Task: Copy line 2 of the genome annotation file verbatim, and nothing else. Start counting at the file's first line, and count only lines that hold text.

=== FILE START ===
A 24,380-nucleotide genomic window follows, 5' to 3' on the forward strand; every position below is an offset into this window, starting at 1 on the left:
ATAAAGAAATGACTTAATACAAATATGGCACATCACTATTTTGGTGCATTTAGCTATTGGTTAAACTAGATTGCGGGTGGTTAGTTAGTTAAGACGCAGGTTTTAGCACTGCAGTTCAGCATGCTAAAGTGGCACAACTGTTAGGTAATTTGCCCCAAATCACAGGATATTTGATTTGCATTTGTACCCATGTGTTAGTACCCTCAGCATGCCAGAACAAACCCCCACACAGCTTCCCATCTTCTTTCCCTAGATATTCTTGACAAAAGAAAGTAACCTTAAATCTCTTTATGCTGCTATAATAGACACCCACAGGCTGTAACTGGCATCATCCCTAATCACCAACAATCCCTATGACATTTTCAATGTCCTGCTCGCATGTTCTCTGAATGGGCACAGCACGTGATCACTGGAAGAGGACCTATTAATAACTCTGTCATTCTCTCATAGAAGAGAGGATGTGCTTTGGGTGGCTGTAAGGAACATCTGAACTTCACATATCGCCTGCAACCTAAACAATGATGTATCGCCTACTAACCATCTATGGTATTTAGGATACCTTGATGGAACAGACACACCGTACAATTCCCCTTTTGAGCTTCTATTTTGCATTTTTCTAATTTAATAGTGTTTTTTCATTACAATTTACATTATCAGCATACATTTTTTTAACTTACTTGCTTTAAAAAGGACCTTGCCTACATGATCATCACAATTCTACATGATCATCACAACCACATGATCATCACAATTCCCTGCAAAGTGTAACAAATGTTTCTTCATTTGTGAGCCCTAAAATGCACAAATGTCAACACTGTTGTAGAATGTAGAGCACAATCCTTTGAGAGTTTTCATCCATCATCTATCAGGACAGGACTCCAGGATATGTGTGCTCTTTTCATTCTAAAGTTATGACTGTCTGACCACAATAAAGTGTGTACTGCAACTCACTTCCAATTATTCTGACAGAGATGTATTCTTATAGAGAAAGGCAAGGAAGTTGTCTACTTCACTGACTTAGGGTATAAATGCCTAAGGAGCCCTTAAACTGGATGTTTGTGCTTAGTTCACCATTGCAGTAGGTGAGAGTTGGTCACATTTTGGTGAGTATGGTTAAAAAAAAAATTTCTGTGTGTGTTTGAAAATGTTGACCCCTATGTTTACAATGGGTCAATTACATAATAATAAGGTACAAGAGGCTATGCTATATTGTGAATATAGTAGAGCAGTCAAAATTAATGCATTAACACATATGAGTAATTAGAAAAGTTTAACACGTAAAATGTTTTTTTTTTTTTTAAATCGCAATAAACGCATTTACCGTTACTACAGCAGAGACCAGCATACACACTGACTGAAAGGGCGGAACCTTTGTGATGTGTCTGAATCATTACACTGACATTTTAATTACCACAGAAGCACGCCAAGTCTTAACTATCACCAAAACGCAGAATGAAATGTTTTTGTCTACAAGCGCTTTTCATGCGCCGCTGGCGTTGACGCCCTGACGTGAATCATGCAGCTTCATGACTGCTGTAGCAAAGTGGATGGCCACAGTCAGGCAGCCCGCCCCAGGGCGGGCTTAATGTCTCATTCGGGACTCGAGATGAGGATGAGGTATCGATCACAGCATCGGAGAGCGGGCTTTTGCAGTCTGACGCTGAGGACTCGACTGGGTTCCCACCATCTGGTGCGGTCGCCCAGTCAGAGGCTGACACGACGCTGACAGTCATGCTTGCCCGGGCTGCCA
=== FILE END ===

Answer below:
ATAAAGAAATGACTTAATACAAATATGGCACATCACTATTTTGGTGCATTTAGCTATTGGTTAAACTAGATTGCGGGTGGTTAGTTAGTTAAGACGCAGGTTTTAGCACTGCAGTTCAGCATGCTAAAGTGGCACAACTGTTAGGTAATTTGCCCCAAATCACAGGATATTTGATTTGCATTTGTACCCATGTGTTAGTACCCTCAGCATGCCAGAACAAACCCCCACACAGCTTCCCATCTTCTTTCCCTAGATATTCTTGACAAAAGAAAGTAACCTTAAATCTCTTTATGCTGCTATAATAGACACCCACAGGCTGTAACTGGCATCATCCCTAATCACCAACAATCCCTATGACATTTTCAATGTCCTGCTCGCATGTTCTCTGAATGGGCACAGCACGTGATCACTGGAAGAGGACCTATTAATAACTCTGTCATTCTCTCATAGAAGAGAGGATGTGCTTTGGGTGGCTGTAAGGAACATCTGAACTTCACATATCGCCTGCAACCTAAACAATGATGTATCGCCTACTAACCATCTATGGTATTTAGGATACCTTGATGGAACAGACACACCGTACAATTCCCCTTTTGAGCTTCTATTTTGCATTTTTCTAATTTAATAGTGTTTTTTCATTACAATTTACATTATCAGCATACATTTTTTTAACTTACTTGCTTTAAAAAGGACCTTGCCTACATGATCATCACAATTCTACATGATCATCACAACCACATGATCATCACAATTCCCTGCAAAGTGTAACAAATGTTTCTTCATTTGTGAGCCCTAAAATGCACAAATGTCAACACTGTTGTAGAATGTAGAGCACAATCCTTTGAGAGTTTTCATCCATCATCTATCAGGACAGGACTCCAGGATATGTGTGCTCTTTTCATTCTAAAGTTATGACTGTCTGACCACAATAAAGTGTGTACTGCAACTCACTTCCAATTATTCTGACAGAGATGTATTCTTATAGAGAAAGGCAAGGAAGTTGTCTACTTCACTGACTTAGGGTATAAATGCCTAAGGAGCCCTTAAACTGGATGTTTGTGCTTAGTTCACCATTGCAGTAGGTGAGAGTTGGTCACATTTTGGTGAGTATGGTTAAAAAAAAAATTTCTGTGTGTGTTTGAAAATGTTGACCCCTATGTTTACAATGGGTCAATTACATAATAATAAGGTACAAGAGGCTATGCTATATTGTGAATATAGTAGAGCAGTCAAAATTAATGCATTAACACATATGAGTAATTAGAAAAGTTTAACACGTAAAATGTTTTTTTTTTTTTTAAATCGCAATAAACGCATTTACCGTTACTACAGCAGAGACCAGCATACACACTGACTGAAAGGGCGGAACCTTTGTGATGTGTCTGAATCATTACACTGACATTTTAATTACCACAGAAGCACGCCAAGTCTTAACTATCACCAAAACGCAGAATGAAATGTTTTTGTCTACAAGCGCTTTTCATGCGCCGCTGGCGTTGACGCCCTGACGTGAATCATGCAGCTTCATGACTGCTGTAGCAAAGTGGATGGCCACAGTCAGGCAGCCCGCCCCAGGGCGGGCTTAATGTCTCATTCGGGACTCGAGATGAGGATGAGGTATCGATCACAGCATCGGAGAGCGGGCTTTTGCAGTCTGACGCTGAGGACTCGACTGGGTTCCCACCATCTGGTGCGGTCGCCCAGTCAGAGGCTGACACGACGCTGACAGTCATGCTTGCCCGGGCTGCCA